Thanks for comments. will do so next round.

I was trying to do something as if it was a SDC hortz mount. did not work out but since the longest pathway to the mics was no more than 6-8 ft essentially its like listening in mono but with some wild harmonics bouncing around.

So what if I reversed the channels/tracks? I was trying to capture what I hear inside.

Gets really tight in there. I'm thinking two spaced omni's would have been the way to go on this one with a limiter for the hard hits or great swells.

Swapping/reversing the channels won't fix that issue, the timing/level disparities remain the same and will simply be reversed left/right.  It will sound different however, so just choose whichever channel orientation sounds better to you.  If using that microphone configuration in the future, simply rotate the microphone bodies in the shock mounts until the mics face outwards rather than inwards to correct the problem.  It doesn't require any additional room.  The setup with the mics placed at your knees facing out would be similar, with increased spacing between the two microphones.
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Re: Recording Singing bowls and gongs
« Reply #52 on: October 05, 2016, 10:13:43 AM »
The Beyers are well-respected good quality microphones, but I personally consider them not my first choice for what you are doing.  They excel more in isolating what they are pointed towards, rather than being more open and ambient as called for here, and I find their frequency response not quite what I prefer, with less sensitivity in the upper harmonics region than I'd like.  But that simply reflects my personal preferences. I'm sure great recordings of your bowls and gongs could be made with them using an appropriate technique.

I still recommend playing around with a few different configurations using omnidirectional mics.  You might rent or borrow a couple pairs or buy some inexpensive lavalier omnis  to see if they will do what you want.  Some brands in that category commonly used around here are Naiant, Church, AT853, etc.  Given our earlier discussion on mic setups, and your feedback on the sound you got (or didn't rather) when mic'in from above, I'd like to try four omnis on short stands, arrayed around you in an evenly spaced semi-circle, sort of forming an arc running through the center of the array of bowls, so no one bowl is too far from a mic.  I'd put them on short stands between a foot or two high, not much higher than the bowls.  Basically the same as PZM placement (and as mentioned, miniature lavalier omnis will function as boundary mics like PZMs when placed directly against, or very near, a hard, flat surface like the floor), but just high enough above the bows so that each sees all adjacent bowls and doesn't just highlight the few bowls immediately surrounding it as it would if placed at floor level.  I've done that by taping tiny omnis to welding rod which can be bent into shape, but regular short stands will work well.  With four omnis evenly spaced and relatively close to the bowls, you'll get plenty of signal level from the bowls, which will help keep the noise floor from both the mics (tiny lavs will not be as quiet as your LD Rodes) and from the room manageable, and should better balance the level of the bowls with respect to the gongs.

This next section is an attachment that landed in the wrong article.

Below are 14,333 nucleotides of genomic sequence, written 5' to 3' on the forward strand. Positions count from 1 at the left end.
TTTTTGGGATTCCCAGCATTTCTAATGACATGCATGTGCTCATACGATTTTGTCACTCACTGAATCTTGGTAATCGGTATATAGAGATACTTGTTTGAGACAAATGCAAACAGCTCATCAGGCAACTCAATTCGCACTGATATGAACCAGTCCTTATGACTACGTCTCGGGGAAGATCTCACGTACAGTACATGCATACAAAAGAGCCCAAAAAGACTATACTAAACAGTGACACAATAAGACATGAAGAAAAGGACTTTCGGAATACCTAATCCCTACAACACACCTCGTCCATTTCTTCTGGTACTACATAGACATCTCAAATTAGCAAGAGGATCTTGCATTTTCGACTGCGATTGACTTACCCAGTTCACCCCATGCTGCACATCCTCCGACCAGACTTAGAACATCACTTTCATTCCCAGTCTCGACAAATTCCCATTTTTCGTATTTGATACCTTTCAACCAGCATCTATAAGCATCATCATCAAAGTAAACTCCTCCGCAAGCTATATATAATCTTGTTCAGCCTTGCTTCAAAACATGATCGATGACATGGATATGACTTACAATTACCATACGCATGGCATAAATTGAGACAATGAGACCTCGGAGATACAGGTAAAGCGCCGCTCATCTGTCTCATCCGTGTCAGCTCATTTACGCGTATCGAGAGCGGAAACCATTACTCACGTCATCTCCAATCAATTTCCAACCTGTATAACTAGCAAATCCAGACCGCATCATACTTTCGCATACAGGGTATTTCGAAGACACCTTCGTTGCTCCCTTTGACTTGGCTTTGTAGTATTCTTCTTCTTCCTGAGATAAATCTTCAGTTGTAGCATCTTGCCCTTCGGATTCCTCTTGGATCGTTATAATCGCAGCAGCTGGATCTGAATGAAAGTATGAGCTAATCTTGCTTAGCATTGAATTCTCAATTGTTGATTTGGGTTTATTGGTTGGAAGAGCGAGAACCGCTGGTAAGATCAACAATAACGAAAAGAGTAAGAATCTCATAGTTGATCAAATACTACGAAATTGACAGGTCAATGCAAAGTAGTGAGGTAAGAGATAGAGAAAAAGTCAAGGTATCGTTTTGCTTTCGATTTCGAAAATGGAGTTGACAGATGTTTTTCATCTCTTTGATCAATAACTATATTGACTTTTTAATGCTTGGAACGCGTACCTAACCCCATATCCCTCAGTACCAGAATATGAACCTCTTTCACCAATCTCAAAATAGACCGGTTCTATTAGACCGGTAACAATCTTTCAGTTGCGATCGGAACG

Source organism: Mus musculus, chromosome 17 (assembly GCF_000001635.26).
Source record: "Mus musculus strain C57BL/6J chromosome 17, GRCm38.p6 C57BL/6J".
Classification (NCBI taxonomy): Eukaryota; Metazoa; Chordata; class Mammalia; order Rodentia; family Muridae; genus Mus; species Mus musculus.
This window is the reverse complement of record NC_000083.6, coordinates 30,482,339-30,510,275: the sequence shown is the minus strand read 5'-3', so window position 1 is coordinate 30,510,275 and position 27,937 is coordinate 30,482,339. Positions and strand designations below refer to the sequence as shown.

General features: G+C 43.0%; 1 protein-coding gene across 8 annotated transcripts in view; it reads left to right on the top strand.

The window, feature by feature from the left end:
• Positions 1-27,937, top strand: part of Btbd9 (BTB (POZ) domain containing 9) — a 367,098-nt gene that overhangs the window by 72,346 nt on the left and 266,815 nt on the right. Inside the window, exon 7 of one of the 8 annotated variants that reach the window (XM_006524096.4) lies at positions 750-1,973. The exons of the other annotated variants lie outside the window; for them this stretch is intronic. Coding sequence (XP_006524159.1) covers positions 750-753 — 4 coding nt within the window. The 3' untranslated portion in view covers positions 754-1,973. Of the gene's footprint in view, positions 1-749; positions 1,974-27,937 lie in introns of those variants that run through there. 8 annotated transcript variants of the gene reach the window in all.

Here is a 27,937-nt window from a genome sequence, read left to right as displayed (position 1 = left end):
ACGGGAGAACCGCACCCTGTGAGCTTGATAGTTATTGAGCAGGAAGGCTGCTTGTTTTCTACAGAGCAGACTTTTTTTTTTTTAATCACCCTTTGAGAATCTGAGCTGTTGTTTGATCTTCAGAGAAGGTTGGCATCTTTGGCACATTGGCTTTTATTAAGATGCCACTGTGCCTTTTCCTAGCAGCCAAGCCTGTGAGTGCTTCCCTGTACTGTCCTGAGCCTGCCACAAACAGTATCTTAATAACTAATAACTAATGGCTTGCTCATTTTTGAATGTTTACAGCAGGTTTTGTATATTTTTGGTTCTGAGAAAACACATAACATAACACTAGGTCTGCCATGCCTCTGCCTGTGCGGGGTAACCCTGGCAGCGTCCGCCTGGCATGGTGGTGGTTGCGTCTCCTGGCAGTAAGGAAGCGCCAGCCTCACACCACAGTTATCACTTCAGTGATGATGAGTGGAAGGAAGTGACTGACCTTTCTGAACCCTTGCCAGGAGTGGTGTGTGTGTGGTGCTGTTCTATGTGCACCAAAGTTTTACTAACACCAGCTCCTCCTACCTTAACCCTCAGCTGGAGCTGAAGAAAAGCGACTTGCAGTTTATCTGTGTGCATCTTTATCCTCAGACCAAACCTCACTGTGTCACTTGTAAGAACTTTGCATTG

I'd go ahead and also record using the built-in X/Y mics in front facing towards you as well.  That gives you six channels to work with, in a small kit which is no larger than what you have now using the big Rodes.

Afterwards mix them as you like, and use parallel compression to bring up the lower level detail of the quiet parts until those portions are loud enough to be in proper balance with the loudest parts, yet not so much that the background noises and acoustic noise floor of the room become problematic.  The detail polishing effect of parallel compression can be addictive, so temper your desire for wanting more with a realist take at the same time.
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Offline SacredMetal

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Re: Recording Singing bowls and gongs
« Reply #53 on: October 05, 2016, 11:03:01 AM »
Thanks Gutbucket. I found a picture of someone who was recording bowls using (4) mics with 3 bowls per mic (oh course I can't find it again...ARGGGHHH). Similar to what you are suggesting.

Yes that would fill up the 6 channels just fine. I would need two more short stands (besides the mics).

Technically I could use a rolloff filter most of the time if I don't bring out the BIG bowls. most of my bowls are above 100Hz, but some do go down the 60's  ;D and I'm always looking for bowls that play lower... (well you know, gotta have that bass... LOL)

My only concern is Ugly rooms, where the room is extra noisy (i.e. air conditioning, near a service entrance, or a high traffic area).

Many times some of the locations picked to hold an event (i get hired to play) are after thoughts to what the rest of the event is. So they put the stage wherever & think its gonna sound great. So then I'm stuck with dealing with the issues. Sometimes I don't even hear what is going on elsewhere because I can't hear anything else when I am doing my thing.